For instance: Dogs in the Vinyard: I voted for it to be the game of the year when it came up even though I gave the fedback that if the game was about role playing the religious police in Saudi Arabia doing the same thing would raise the hackles of a lot of people. They would get all anti-terroristie. When I project my emotional self into Pre-Statehood Utah I get the idea that the first Dog I saw would shoot me real fast, which kind of kills the empathy needed to get into the character.

I remember Ron telling me about working on a game set in Lebanon last year, a place where the land mines are real! It's a bigger mess than here (religiously I mean). I personally think that Islam is in the middle of a "Protestant Reformation" experience and is still in the late 16th Century in terms of how resolved it is. The European experience was 120 years of really violent war. Then people stopped talking about theology and moved into the Enlightenment (sort of). I can see gaming the initial rush of emotion and rigid belief and evangelistic zeal, The head crashing arguments with other religions that seldom change anyone's beliefs, the bloody massacres, and then the stunned realization that maybe they had better learn tolerance. I can certainly see games of humor looking at the silly inconsistencies of religion (very post modern). I can see games about cynicism, which are not very religious. I can't see a game where people start getting heart felt about their practices, institutions, and customs that doesn't slide into rancor. Simulation religious tension by experiencing religious tension doesn't sound fun but it does sound very American. We've been doing this live action role play game for centuries.

Hummm...

What about a role play game set at a Revival meeting in Kentucy around 1805? They got all the religious groups together then, along with the drunks, hecklers, and criminals. It would be a free for all. God only know what would come of it.

These are the thoughts the topic brought up. I've got no idea if they lead anywhere useful.


Chris Engle

 
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Chris Engle
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ejh
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« Reply #23 on: July 11, 2011, 09:13:29 AM »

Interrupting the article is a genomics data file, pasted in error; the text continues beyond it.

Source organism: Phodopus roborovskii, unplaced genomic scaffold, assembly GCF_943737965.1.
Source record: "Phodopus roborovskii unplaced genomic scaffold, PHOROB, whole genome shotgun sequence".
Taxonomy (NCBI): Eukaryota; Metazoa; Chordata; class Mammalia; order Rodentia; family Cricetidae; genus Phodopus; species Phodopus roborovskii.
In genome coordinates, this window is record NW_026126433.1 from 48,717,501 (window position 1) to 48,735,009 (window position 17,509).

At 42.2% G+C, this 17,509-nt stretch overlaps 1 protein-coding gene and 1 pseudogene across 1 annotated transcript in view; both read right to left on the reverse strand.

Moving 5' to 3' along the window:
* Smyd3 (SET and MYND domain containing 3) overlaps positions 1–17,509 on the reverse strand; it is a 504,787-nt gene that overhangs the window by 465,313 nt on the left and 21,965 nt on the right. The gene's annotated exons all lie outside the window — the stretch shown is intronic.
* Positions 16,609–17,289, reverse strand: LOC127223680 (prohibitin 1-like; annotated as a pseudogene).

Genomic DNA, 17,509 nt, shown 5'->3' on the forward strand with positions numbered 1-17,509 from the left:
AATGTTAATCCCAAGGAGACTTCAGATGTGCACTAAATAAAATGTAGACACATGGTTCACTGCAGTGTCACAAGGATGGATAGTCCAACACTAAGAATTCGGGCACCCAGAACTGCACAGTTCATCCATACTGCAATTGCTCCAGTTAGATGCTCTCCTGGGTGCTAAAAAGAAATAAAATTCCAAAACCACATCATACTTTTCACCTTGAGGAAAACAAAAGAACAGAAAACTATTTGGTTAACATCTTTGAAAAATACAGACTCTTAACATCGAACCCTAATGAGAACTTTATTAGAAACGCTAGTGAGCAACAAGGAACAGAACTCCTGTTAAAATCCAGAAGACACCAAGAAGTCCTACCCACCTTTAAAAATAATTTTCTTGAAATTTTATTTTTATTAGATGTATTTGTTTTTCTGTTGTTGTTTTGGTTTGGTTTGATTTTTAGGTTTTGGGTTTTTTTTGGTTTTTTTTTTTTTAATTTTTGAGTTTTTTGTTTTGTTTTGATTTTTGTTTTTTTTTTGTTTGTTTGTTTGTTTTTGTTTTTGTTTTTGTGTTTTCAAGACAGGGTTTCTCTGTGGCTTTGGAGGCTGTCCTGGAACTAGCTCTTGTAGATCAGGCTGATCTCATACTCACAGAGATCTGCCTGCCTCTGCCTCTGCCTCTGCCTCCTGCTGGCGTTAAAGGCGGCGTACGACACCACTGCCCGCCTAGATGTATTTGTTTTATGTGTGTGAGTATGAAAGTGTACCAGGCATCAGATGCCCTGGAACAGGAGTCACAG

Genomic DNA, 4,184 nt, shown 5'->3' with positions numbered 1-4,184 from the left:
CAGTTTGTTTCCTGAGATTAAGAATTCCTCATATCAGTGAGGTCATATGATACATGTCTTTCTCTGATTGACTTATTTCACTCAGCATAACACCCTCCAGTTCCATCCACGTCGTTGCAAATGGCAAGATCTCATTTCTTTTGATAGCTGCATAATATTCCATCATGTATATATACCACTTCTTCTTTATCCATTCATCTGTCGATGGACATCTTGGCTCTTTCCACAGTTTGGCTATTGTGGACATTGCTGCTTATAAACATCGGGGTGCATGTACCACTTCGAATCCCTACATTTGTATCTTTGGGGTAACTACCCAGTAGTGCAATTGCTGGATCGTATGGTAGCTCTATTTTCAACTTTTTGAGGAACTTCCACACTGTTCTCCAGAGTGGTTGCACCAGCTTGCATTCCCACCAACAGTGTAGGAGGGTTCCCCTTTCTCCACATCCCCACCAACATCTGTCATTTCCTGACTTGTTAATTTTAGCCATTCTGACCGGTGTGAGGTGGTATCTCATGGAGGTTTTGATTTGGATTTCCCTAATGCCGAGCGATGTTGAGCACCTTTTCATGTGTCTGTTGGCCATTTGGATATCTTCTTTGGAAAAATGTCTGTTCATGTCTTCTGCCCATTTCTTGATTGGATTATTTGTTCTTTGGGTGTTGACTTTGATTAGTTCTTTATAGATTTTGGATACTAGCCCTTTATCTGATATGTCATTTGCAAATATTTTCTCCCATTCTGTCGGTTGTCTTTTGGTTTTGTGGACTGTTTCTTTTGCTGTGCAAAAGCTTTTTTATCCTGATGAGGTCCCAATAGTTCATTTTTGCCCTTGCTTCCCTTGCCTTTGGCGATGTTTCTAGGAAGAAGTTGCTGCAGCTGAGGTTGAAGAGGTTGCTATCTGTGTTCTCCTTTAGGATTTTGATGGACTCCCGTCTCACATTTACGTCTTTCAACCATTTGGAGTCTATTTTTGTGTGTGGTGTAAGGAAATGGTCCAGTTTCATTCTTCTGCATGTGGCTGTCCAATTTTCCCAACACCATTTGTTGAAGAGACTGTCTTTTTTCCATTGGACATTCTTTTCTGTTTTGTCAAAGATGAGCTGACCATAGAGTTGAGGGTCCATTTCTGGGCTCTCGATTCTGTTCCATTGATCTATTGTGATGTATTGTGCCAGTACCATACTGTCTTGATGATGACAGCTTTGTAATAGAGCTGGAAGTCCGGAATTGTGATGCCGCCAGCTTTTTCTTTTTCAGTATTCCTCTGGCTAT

In case people find it useful let me contribute a couple terms to the discussion:

ORTHODOXY: correct religious belief (for some definition of "correct")

ORTHOPRAXY: correct religious practice (ditto).

Many religions define themselves much more by orthopraxy than orthodoxy.  Even Catholic Christianity, which came up with the word "Orthdox," defines who is and isn't a member not by what they believe, but by whether they were baptized, period. From the point of view of Catholic (including Eastern Orthodox) theology, you are a member if you were baptized a member, no matter what you currently believe, because of the historical fact of your orthoprax baptism.  (You may be a very *bad* Catholic, but you are still a Catholic, and excommunication does not make you not a Catholic, it makes you a Catholic who was very bad and is being punished.)

Catholic Christianity concerned itself more with Orthodoxy than most previous Western religion, including Judaism, and Protestant Christianity made Orthodoxy absolutely supreme.

In other words, Ron's insistence that we look at religion in terms other than correct belief is absolutely something that any anthropologist of religion would heartily endorse; defining religion by belief is a very provincial affair, at best a facet of a greater whole, even within an Abrahamic context.

Just droppin' a little science here, and completely failing for now to do what Ron actually asked for, which is give a response straight from the heart.
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ADGBoss
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« Reply #24 on: July 11, 2011, 01:49:00 PM »

This is an interesting and for me very complex issue. I am going to do my best not to ramble on too much and to make my points as succinctly as I can. No promises though and you have been warned. Oh and you will likely be offended.